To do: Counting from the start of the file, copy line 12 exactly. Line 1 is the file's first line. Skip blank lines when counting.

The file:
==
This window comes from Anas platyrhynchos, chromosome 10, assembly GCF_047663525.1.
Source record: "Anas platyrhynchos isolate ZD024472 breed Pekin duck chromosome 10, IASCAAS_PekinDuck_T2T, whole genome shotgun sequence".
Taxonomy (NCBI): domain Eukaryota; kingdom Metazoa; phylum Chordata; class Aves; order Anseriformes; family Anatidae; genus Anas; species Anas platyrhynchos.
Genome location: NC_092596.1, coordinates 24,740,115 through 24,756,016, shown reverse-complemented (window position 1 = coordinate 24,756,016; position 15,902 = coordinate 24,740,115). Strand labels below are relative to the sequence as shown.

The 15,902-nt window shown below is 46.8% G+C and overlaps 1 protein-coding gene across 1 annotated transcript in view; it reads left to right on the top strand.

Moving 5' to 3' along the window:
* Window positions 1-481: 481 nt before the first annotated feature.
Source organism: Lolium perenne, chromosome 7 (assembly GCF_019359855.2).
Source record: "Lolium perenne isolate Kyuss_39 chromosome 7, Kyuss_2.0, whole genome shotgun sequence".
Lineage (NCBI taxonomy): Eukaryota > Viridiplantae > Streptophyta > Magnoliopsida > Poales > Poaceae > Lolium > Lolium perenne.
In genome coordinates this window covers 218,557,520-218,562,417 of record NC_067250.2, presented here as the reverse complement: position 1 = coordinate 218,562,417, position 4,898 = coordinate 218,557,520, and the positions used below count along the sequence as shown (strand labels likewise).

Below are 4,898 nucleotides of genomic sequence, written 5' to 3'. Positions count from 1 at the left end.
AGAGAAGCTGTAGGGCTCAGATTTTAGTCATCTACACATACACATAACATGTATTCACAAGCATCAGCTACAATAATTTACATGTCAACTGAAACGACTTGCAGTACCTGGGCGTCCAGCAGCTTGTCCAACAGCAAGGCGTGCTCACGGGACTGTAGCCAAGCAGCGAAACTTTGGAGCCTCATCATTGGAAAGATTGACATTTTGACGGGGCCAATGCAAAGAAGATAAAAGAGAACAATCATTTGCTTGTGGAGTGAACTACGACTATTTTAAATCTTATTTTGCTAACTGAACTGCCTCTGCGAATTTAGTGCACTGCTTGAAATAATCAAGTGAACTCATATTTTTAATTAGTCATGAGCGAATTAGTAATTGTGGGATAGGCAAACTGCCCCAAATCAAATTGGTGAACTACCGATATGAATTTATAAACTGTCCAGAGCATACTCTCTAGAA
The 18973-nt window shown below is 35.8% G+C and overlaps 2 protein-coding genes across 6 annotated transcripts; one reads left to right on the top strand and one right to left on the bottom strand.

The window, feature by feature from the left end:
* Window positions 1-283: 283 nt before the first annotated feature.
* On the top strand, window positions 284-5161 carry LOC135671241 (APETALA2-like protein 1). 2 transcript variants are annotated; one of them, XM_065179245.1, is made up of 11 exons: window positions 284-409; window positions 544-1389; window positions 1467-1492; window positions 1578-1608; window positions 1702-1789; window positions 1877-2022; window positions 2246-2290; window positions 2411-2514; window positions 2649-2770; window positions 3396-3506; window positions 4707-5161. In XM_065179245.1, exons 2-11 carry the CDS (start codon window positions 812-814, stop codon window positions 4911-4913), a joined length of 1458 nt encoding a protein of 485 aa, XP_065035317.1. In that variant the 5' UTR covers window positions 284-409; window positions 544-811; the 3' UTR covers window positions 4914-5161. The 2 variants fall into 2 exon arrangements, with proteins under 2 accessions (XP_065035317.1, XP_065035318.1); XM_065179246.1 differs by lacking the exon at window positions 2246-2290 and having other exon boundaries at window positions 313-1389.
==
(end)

Below are 4,898 nucleotides of genomic sequence, written 5' to 3'. Positions count from 1 at the left end.